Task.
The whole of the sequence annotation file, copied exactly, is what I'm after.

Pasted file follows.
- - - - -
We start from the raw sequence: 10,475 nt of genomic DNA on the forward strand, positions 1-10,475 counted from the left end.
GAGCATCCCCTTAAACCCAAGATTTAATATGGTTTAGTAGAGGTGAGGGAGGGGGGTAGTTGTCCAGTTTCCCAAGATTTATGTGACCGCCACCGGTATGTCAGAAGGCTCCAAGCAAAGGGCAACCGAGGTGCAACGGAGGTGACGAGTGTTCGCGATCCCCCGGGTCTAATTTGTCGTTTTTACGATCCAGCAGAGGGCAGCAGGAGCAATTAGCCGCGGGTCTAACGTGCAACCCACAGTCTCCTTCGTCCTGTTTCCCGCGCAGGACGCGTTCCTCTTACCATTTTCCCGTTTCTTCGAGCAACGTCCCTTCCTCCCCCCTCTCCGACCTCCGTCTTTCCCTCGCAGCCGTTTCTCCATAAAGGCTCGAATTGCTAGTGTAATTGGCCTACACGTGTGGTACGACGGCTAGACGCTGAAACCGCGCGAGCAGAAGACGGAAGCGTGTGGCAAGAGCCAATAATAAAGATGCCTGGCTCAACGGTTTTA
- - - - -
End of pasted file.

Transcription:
We start from the raw sequence: 10,475 nt of genomic DNA on the forward strand, positions 1-10,475 counted from the left end.
GAGCATCCCCTTAAACCCAAGATTTAATATGGTTTAGTAGAGGTGAGGGAGGGGGGTAGTTGTCCAGTTTCCCAAGATTTATGTGACCGCCACCGGTATGTCAGAAGGCTCCAAGCAAAGGGCAACCGAGGTGCAACGGAGGTGACGAGTGTTCGCGATCCCCCGGGTCTAATTTGTCGTTTTTACGATCCAGCAGAGGGCAGCAGGAGCAATTAGCCGCGGGTCTAACGTGCAACCCACAGTCTCCTTCGTCCTGTTTCCCGCGCAGGACGCGTTCCTCTTACCATTTTCCCGTTTCTTCGAGCAACGTCCCTTCCTCCCCCCTCTCCGACCTCCGTCTTTCCCTCGCAGCCGTTTCTCCATAAAGGCTCGAATTGCTAGTGTAATTGGCCTACACGTGTGGTACGACGGCTAGACGCTGAAACCGCGCGAGCAGAAGACGGAAGCGTGTGGCAAGAGCCAATAATAAAGATGCCTGGCTCAACGGTTTTA